In reaction to the pandemic, the need to support new working patterns enabled leaders to accelerate the pace of digital workplace technology adoption. Now as organizations reopen their office doors to employees, settle into remote work as the new normal, or determine a long-term hybrid working strategy, IT leaders must prepare to support the new needs of their digital workforce. In the next phase, employees want to enjoy their work more, get it done faster, and find new ways to improve their work quality.
From flexibility to productivity, employee satisfaction to accountability: there are hundreds of puzzle pieces that digital workplace leaders must put into place to ready their organizations for the future of work. Workforce IT has gone from invisible to essential. The challenge is now to move from being reactive to using this momentum to drive real change in how people work.
1. Develop a technology strategy that prioritizes radical flexibility
Gartner research shows that organizations that offer employees more flexibility around when, where and how much they work consider 55 per cent of their employees to be high performers. Compare that to those that don’t offer a flexible work environment, where the number is only 36 per cent.
Technology plays a significant role in enabling radical flexibility. Use the same — and additional — toolsets you adopted during COVID-19 to support collaboration, calendaring, and meeting capabilities. It’s imperative that you do this in a fair manner — all employees should be able access critical services in the same way.
2. Minimize distractions caused by digital friction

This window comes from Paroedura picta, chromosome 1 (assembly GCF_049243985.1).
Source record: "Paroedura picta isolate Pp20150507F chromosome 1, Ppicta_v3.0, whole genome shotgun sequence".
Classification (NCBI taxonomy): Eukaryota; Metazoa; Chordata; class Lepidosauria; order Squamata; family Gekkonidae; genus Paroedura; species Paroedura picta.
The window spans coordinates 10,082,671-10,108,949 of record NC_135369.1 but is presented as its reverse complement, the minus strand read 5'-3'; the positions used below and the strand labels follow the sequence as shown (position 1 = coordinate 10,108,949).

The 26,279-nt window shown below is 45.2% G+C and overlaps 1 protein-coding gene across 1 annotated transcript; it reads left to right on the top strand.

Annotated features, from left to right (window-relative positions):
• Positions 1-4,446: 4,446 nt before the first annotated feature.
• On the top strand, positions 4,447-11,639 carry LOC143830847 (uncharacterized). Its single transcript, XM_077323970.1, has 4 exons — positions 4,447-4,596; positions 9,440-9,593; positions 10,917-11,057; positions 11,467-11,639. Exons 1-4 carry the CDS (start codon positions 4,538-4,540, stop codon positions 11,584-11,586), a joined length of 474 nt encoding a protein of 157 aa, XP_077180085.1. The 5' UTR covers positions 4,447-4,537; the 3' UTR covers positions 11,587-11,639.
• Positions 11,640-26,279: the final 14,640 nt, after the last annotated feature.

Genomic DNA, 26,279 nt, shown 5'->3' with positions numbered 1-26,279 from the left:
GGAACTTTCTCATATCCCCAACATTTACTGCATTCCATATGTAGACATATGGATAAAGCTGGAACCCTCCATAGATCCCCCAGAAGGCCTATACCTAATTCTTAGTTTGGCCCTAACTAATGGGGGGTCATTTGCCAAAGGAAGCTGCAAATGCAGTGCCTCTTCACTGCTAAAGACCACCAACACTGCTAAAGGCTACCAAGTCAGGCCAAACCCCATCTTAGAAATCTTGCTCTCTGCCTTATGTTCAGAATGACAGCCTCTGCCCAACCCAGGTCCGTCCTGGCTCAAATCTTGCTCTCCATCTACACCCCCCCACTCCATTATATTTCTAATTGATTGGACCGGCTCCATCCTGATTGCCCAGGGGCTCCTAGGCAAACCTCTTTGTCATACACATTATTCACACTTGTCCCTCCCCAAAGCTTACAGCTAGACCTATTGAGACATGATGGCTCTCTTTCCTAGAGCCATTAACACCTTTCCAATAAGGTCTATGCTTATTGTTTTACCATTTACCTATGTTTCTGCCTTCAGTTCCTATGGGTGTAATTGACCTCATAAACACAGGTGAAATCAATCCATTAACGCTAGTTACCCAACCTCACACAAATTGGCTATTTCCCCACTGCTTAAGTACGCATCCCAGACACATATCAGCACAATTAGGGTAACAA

Between 2020 and 2021, new tools and technologies were implemented at unprecedented levels. This led to an overwhelming number of notifications, updates, emails, and messages. The result? Digital workers frequently fail to notice important information, because it comes their way faster than they can process it.
These distractions create a form of digital friction that Gartner defines as the “unnecessary effort an employee has to exert to use data or technology for work.” Address this challenge by clearly communicating best practices for workplace application use, configuring parameters that can accurately measure productive hours, and deploying services and products that deliver only the right information to employees.
For example, when it comes to using collaboration software, you can establish best practices for notifying an individual team member using an @ tag versus notifying the whole team. Additionally, when selecting new vendors, make a point to assess user experience features; such as subscriptions, notification thresholds, and device notification selection.
3. Democratize technology to enable a smarter workplace
Organizations need to be aware of the ways that workplace technology is evolving and support employees in using it. The good news is the underlying technology platform that is the basis for many of these changes is already in place.
Focus on tools that really change the way work gets done. These tools, which include features for development, automation, analytics, and AI, are key to enabling employees to define their own solutions. Increase the digital dexterity of all users with a new set of skills profiles, such as:
- Data mavens, who can find and use data to inform any business situation.
- Process hackers, who can understand business processes and apply low-code or no-code technology to automate them.
- Smart thinkers, who can demystify AI technologies for their colleagues.
Digital workplace leaders can use a people-centric focus and new momentum to drive change: working happier, faster and smarter. Gartner’s recommendations can transform these aspirations into tangible actions.
Michael Woodbridge is a Senior Research Director at Gartner, Inc. covering digital workplace and collaboration technologies. Gartner analysts will discuss the latest trends impacting the digital workplace and the future of work at the Gartner Digital Workplace Summit, taking place virtually in the Americas June 21-22.